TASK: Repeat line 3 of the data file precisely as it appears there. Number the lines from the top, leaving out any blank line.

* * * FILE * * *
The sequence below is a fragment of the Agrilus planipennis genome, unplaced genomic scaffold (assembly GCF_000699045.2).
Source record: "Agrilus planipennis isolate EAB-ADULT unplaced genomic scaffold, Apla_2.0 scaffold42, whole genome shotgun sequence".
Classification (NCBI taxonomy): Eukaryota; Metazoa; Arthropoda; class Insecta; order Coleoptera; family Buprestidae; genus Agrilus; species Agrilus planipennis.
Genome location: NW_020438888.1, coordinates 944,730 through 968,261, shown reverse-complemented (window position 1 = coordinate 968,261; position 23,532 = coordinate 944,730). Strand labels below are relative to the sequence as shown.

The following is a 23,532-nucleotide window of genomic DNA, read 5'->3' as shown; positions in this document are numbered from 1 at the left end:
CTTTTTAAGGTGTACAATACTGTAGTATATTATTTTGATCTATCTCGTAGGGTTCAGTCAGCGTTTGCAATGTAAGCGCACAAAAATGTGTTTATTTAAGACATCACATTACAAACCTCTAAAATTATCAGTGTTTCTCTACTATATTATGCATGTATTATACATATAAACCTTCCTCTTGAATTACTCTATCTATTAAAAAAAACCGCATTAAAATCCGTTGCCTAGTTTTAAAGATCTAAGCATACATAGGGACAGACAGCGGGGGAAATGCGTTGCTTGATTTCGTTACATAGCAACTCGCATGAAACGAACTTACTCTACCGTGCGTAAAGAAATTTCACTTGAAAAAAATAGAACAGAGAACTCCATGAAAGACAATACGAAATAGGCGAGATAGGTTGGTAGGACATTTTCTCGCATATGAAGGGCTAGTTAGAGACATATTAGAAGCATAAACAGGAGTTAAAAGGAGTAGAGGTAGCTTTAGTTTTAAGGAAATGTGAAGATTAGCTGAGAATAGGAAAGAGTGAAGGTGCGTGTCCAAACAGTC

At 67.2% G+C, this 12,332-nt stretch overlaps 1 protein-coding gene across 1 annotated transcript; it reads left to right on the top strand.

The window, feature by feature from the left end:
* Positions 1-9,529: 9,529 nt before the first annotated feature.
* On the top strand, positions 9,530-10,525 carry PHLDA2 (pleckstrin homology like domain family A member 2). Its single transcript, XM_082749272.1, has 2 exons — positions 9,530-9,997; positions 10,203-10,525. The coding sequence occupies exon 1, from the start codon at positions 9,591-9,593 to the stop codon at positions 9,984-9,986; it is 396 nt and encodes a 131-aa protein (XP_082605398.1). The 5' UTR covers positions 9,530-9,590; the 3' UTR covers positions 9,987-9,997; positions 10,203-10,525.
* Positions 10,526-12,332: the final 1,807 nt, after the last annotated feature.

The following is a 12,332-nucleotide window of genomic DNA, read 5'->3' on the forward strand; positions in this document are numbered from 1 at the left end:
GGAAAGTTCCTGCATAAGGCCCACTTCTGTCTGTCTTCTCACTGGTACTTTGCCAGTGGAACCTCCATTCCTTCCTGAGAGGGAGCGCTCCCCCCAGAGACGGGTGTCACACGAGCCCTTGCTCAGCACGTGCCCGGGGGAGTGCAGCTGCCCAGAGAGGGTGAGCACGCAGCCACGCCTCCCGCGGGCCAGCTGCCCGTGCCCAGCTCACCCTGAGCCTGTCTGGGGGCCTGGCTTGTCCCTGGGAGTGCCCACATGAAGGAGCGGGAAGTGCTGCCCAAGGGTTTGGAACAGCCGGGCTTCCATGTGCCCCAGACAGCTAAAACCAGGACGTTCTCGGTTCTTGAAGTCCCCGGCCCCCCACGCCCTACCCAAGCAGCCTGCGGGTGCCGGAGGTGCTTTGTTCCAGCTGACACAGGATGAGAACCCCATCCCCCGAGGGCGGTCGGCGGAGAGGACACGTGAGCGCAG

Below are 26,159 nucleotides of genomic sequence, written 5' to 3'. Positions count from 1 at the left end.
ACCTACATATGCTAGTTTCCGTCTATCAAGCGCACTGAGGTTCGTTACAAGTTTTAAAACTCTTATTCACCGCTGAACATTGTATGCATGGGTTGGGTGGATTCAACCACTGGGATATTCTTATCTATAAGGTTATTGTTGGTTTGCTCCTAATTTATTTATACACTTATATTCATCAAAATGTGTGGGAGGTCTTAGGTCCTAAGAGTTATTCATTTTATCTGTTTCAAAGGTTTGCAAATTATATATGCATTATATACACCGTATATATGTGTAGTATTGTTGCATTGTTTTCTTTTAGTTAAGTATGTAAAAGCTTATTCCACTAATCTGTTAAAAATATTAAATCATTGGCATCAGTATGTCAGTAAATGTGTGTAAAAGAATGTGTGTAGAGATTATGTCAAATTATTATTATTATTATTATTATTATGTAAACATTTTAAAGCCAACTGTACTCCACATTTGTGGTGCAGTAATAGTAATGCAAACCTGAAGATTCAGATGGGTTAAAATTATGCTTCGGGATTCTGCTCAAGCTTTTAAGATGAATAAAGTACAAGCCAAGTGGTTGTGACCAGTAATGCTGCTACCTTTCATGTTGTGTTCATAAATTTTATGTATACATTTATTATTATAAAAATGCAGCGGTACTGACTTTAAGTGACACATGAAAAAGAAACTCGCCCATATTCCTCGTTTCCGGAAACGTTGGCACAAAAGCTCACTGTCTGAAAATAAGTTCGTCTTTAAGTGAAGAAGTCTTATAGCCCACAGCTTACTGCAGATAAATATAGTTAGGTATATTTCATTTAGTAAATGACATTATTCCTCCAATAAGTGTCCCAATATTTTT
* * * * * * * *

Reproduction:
Classification (NCBI taxonomy): Eukaryota; Metazoa; Arthropoda; class Insecta; order Coleoptera; family Buprestidae; genus Agrilus; species Agrilus planipennis.